tons tmarmored vessels from 740 tons to
3700 tons; four gunlxiats of from 2"o
tons to otXJ tons: six smaller guuliouts:
100 flrst-clas toriedo lxmtn and an
ample force of transiKirt and dispatch
boats. In addition to this great array
there are at least nine merchant
steamers of more than filKH) tons on the
auxiliary list and of those three have
been fitted for torpedo launching. Ko-
garding the defenseless condition of the
United Slates sea coast much lues been
said and written with the result of par-
tially working congress to the situation
but at the present time an ordinary
power could put our principal coast
cities under tribute or reduce them to
ashes at will.
DKCATfR. ill. March 2't. Consider-
able excitement was occasioned this
evening when relatives of W. II. Craw-
ford executed Saturday for killing Mrs.
Mathias rejxirted that unknown par-
ties had visited the grave of the mur-
derer at Spangler's cemetery east ot
Decatur and attempted to exhume the
body with a view of putting the eottin
and contents out into the rood. The
father of the dead man had bought the
lot iu the cemetery from one of th
'trustees but the other two with many
Hot owners object to the Interment. It
was not believed that the object ion
'would extend to a violation of law but
the events of to-day prove that the kick-
ers are desperate. Nearly all of the
lloose earth was moved from the grave
'when the men at work were wared
away by the approach of Hen Merritt.
brother-in-law of Craw ford. The gravt
was tilled up again and it will lie watched
.by guards armed with revolvers and
rifles. Merritt and old man Crawford
will secure the names of the ghouls and
report them to the grand jury.
Kansas Wheal Fruaprt-te.
! Topeka Kau. March 23. Ilonortf
received at the agricultural department
from ninety of the lot! counties in lh
.state bring encouraging news regarding
the wheal outlook. In four-lift lis of the
'counties reporting the crop Is in Km
! condition and better than ever before re-
ported in the history of the state. Th
lopen winter and frequent rains and
isiws have put the ground in a splendid
'condition. In Kills and adjourning
jcounties the growing wheat is advanced
I beyond the condition of any previout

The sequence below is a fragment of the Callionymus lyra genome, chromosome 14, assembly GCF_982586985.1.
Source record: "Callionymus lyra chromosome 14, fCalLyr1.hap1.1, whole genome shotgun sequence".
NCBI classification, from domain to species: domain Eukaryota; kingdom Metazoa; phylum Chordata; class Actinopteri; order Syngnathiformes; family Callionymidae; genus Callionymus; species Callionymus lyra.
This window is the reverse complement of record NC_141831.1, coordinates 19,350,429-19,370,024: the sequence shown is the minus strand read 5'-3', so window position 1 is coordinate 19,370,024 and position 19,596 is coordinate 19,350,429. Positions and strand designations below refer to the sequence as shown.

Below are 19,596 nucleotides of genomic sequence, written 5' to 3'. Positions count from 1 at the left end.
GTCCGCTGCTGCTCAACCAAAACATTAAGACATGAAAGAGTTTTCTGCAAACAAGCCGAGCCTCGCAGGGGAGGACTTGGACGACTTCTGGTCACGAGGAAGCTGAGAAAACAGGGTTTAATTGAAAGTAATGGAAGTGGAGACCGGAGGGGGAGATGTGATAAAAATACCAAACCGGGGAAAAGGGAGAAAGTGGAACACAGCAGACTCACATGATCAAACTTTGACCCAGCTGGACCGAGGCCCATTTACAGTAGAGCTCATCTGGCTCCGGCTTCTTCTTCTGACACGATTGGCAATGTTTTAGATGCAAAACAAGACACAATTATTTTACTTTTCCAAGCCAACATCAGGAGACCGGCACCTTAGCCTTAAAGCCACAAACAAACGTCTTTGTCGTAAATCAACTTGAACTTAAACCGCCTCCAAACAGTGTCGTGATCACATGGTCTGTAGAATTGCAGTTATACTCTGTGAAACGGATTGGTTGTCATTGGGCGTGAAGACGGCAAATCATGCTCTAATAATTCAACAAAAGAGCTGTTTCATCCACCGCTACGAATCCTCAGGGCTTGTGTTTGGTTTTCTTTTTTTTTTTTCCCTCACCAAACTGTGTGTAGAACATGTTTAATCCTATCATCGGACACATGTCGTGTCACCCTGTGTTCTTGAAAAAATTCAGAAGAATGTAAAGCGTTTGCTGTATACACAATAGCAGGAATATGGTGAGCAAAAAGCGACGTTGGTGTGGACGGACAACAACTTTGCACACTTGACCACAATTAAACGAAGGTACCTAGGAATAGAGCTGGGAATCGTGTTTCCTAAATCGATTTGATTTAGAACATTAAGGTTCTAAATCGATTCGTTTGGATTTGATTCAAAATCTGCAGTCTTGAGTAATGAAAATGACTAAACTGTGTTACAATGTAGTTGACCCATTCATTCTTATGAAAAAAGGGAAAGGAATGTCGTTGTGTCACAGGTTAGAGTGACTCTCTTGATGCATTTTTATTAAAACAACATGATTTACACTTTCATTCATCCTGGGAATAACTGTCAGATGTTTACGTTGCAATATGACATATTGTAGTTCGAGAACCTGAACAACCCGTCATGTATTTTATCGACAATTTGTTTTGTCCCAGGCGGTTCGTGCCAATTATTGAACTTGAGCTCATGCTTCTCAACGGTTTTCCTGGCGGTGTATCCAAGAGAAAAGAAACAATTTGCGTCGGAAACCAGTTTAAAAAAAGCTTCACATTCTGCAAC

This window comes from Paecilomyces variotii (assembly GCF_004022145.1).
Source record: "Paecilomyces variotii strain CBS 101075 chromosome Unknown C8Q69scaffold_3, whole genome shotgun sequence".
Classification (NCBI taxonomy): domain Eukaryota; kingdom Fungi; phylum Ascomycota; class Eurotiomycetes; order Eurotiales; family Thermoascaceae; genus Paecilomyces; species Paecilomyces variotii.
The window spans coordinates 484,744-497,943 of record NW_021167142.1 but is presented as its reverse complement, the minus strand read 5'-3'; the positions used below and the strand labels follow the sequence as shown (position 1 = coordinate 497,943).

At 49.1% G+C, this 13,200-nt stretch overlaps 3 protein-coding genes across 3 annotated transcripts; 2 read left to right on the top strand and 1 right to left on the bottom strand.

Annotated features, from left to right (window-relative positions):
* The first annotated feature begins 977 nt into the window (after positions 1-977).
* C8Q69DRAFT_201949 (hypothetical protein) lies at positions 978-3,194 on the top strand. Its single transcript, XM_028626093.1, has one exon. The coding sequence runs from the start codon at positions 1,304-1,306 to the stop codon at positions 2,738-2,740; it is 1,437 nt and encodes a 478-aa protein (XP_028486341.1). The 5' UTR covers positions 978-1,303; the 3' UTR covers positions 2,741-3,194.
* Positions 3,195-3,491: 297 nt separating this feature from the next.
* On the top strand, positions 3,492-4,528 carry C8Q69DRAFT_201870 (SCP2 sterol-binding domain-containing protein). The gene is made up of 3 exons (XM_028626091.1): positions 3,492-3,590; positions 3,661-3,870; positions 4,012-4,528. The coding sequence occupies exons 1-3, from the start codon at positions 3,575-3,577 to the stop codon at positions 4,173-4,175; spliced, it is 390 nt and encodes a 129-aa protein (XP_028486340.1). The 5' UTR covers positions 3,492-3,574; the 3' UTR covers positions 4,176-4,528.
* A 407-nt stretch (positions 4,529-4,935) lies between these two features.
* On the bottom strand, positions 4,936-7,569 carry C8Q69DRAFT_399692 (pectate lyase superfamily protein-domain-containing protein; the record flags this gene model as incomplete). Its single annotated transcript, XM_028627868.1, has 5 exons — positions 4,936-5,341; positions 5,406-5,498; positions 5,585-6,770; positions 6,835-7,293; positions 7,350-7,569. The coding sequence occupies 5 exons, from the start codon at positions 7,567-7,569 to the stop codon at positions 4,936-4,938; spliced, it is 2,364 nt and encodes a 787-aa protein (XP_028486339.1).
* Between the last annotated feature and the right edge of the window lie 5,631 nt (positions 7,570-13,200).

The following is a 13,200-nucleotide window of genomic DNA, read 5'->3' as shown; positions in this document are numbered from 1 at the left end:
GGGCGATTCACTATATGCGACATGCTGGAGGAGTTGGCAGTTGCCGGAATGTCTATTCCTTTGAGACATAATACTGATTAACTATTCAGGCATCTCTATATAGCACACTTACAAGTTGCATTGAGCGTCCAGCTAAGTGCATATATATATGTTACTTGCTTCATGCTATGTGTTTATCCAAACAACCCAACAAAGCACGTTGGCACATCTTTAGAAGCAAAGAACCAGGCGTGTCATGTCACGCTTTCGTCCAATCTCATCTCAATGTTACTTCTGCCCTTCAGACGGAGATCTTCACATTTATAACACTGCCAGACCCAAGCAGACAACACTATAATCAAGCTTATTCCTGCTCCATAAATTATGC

Kear at this time.
I It is reported that a syndicate ol
I English and eastern capitalists is invest
licg in the salt fields and making largt
purchases of Improved and unimproved
Killed la a I lht.
' KAKSA9 CITY March 2.!. Leopold
'Goetz a young plumber was one of a
iparty of men. all drunk playing cards
in Charles Maguire's saloon at Ninth
and Wyoming streets last night. A
'quarrel arose the game ceasrYl and the
knen went outside. There Goetz. Kd
'Sheehy and Jam. Callahan L'ot i ito a
fight. Goetz a moment later was
picked up in an unconwious condition.
Ten minutes later he died. A post mor-
tem this morning developed that death
resulted from a biow or a kick on the
back of the neck. This aftemtion a cor-
oners jury recommended that Sheehv
aod Callahan who were arrested la-t
night be held for murder.
Kly For Tha War Path.
Chicago March 22. Covernor A. C.
Mellette of South lakota is in the city.
He denies the published stories of des-
titution in his state. The governor
bad a oonsultatioi; with Dr. l-jastman.
the educated Sioux of Pine lt.d?e. jty
day and was fold by him that 20 per
cent ot the Opal iallas and l.rule" were
(ready to go on the war path and that
nearly all of them carry be'ita of am-
'muuiiion beneath their shirts. The
statement so iniprnssed the governor
jtaai he telegraphed his chief of staJt to
tavextigate tae router
Tl Incranea (lis lallla Market.
ClUVAiio. March 2:t. The sensation
nllv large purchases of cattle In Canada
during tli. pant week hv American cap
Itallsts brought to light hero tlie llrst
complete public knowledge of trie result
of a masterl y Internal tonal campaign
that has liecn quietly but effectively
waged hv Secretary of Agriculture
Husk The object was to afford relief to
American cattle growers by opening up
markets abroad and according to the